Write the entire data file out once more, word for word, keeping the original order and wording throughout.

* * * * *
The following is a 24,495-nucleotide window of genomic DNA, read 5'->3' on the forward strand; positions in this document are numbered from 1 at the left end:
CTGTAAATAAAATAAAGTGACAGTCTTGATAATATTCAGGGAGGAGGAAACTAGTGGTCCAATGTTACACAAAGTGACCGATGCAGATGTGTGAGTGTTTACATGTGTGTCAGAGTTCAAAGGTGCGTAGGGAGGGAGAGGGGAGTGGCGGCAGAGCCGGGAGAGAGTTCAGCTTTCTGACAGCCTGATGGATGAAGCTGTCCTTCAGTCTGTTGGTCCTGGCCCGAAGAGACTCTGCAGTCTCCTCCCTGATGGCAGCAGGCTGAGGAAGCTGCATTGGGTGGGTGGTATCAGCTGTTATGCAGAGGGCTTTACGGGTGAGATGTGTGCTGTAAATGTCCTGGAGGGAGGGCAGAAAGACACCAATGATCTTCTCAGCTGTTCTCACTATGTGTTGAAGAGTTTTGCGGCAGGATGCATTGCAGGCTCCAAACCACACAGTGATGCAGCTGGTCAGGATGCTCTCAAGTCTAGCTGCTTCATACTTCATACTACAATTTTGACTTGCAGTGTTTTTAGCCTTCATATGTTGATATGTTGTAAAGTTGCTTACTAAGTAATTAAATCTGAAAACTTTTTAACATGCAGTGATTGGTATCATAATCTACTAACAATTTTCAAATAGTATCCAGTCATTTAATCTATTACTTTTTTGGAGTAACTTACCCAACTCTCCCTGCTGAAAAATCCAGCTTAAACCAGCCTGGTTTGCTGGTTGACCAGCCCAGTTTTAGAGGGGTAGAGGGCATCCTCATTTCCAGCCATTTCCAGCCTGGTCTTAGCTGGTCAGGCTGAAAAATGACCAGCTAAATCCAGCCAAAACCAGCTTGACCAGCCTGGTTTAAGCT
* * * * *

The following is a 24,495-nucleotide window of genomic DNA, read 5'->3' on the forward strand; positions in this document are numbered from 1 at the left end:
CTGTAAATAAAATAAAGTGACAGTCTTGATAATATTCAGGGAGGAGGAAACTAGTGGTCCAATGTTACACAAAGTGACCGATGCAGATGTGTGAGTGTTTACATGTGTGTCAGAGTTCAAAGGTGCGTAGGGAGGGAGAGGGGAGTGGCGGCAGAGCCGGGAGAGAGTTCAGCTTTCTGACAGCCTGATGGATGAAGCTGTCCTTCAGTCTGTTGGTCCTGGCCCGAAGAGACTCTGCAGTCTCCTCCCTGATGGCAGCAGGCTGAGGAAGCTGCATTGGGTGGGTGGTATCAGCTGTTATGCAGAGGGCTTTACGGGTGAGATGTGTGCTGTAAATGTCCTGGAGGGAGGGCAGAAAGACACCAATGATCTTCTCAGCTGTTCTCACTATGTGTTGAAGAGTTTTGCGGCAGGATGCATTGCAGGCTCCAAACCACACAGTGATGCAGCTGGTCAGGATGCTCTCAAGTCTAGCTGCTTCATACTTCATACTACAATTTTGACTTGCAGTGTTTTTAGCCTTCATATGTTGATATGTTGTAAAGTTGCTTACTAAGTAATTAAATCTGAAAACTTTTTAACATGCAGTGATTGGTATCATAATCTACTAACAATTTTCAAATAGTATCCAGTCATTTAATCTATTACTTTTTTGGAGTAACTTACCCAACTCTCCCTGCTGAAAAATCCAGCTTAAACCAGCCTGGTTTGCTGGTTGACCAGCCCAGTTTTAGAGGGGTAGAGGGCATCCTCATTTCCAGCCATTTCCAGCCTGGTCTTAGCTGGTCAGGCTGAAAAATGACCAGCTAAATCCAGCCAAAACCAGCTTGACCAGCCTGGTTTAAGCT